Indonesia is set to implement a mineral ore export ban and impose taxes starting May 6, a senior government official told Metal Bulletin.
“There is no change in our plan
. All producers that have no processing plans will be banned from exporting [ore] from Sunday, May 6,” Dede I Suhendra, director of mineral, coal and geothermal resources in the energy and mineral resources ministry, said.
Producers that have submitted their processing plans and meet government criteria for value-added processing will be allowed to continue exporting.
“Producers that are allowed to continue exporting will also have to pay export taxes on ore shipment,” Suhendra said.
Suhendra declined to give details on the number of companies that will be allowed to continue exporting, or the amount of taxes that will need to be paid, ahead of the official announcement, expected Friday afternoon Jakarta time.
Sources believe that ore export taxes will be between 15% and 50%, depending on the minerals, which will likely result in higher prices as supply falls.
Progressive taxes may also be introduced in 2013 and 2014.
The minerals affected by the ban are copper, lead, nickel, gold, silver, zinc, chromium, bauxite, manganese, molybdenum, platinum, antimony, iron ore and sand iron.
Some 50-80% of around 10,000 mining permit holders will have to cease production as a result of the ban, sources said.
There are only 42 mining contract holders in Indonesia, and they will face a mineral ore export ban only in 2014.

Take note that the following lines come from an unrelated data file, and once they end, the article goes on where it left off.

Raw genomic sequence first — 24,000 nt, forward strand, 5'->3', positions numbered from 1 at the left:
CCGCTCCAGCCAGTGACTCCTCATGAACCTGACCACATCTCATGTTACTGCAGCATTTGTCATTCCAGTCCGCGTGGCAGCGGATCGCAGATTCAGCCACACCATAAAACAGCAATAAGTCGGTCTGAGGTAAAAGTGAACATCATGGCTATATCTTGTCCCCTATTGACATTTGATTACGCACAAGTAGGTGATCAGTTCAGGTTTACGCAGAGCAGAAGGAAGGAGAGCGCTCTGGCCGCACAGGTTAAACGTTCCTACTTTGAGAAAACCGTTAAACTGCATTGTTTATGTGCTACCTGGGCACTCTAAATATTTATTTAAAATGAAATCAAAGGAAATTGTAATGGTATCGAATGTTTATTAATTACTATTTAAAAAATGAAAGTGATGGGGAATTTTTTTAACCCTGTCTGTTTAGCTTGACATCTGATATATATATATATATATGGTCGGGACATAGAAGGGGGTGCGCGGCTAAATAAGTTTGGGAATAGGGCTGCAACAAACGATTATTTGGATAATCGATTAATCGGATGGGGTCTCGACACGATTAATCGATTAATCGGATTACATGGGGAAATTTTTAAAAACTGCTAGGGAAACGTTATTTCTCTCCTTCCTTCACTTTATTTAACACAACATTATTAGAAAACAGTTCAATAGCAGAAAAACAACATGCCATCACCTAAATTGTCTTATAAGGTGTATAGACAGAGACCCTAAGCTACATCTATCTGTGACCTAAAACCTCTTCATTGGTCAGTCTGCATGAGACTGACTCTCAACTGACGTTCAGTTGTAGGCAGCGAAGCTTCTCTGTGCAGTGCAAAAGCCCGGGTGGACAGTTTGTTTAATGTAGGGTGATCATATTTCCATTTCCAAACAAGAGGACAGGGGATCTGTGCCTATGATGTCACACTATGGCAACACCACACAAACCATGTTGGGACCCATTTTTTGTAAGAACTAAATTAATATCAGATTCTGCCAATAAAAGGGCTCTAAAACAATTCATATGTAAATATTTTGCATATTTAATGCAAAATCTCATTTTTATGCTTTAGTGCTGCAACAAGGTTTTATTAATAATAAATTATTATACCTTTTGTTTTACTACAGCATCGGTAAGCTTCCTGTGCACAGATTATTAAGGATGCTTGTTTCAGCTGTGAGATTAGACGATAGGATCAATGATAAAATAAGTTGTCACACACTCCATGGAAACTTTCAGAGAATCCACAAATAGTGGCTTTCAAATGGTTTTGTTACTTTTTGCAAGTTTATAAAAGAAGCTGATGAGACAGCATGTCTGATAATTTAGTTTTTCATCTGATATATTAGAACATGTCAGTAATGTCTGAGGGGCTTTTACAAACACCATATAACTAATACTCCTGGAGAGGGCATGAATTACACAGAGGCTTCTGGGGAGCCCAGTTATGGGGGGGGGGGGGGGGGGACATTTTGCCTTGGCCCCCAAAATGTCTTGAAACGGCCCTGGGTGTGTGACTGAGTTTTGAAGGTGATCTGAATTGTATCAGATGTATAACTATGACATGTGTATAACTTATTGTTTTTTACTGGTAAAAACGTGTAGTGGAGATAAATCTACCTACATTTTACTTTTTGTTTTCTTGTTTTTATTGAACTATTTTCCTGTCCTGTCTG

Intermediary solution for national benefit
Mining stakeholders mostly accept the government's decision to implement the ban.
“This is a breakthrough for the country. Instead of banning ore export completely, at least the government allows some producers to continue exporting,” Tony Wenas, deputy chairman of the Indonesian Mining Assn (IMA), said.
“This is an intermediary solution because enforcing a complete ban will kill the mining sector in the country,” he said.
The government’s decision is for the country’s long term benefit, Alwin Syah Loebis, president director of Aneka Tambang ¬ the country’s second largest nickel producer – said.
“The government wants a greater say, greater control for its mineral resources. I think the government is making this very clear,” Loebis said.
Allowing some producers to export will appease parties that fear the decision will result in investors pulling out of Indonesia, or hit the mining sector too hard.
“Surely there was a lot of negotiation going on among different government bodies, producers, or even foreign buyers, before the decision was taken,” Loebis said.
“I think this decision is quite fair. In the long term, producers that wish to operate in Indonesia have to think of value adding the country, instead of simply exporting the ores,” he said.
Other sources rang warnings of potential loopholes in the ban and taxes.
“It is still not clear what the government means by ‘processed ores’. Some minerals, such as nickel, can be processed, but to what level of purity?” Priyo Pribadi Soemarno, former executive chairman of the IMA, asked.
More clarity is necessary on how the taxes will be calculated.
“The government has not clearly spelled out how the taxes will be calculated. Will they be based on the ore shipment fob price? Or will they be based on the global market prices?” Soemarno said.
Plans to develop downstream processing also require the government to provide infrastructure to build smelters.
“If there are no roads, no power plants, how could investors build a smelter?” Soemarno said.
“The government should look into these potential problem areas, and perfect the regulation [otherwise] we can expect a lot of conflicts in the future,” he said.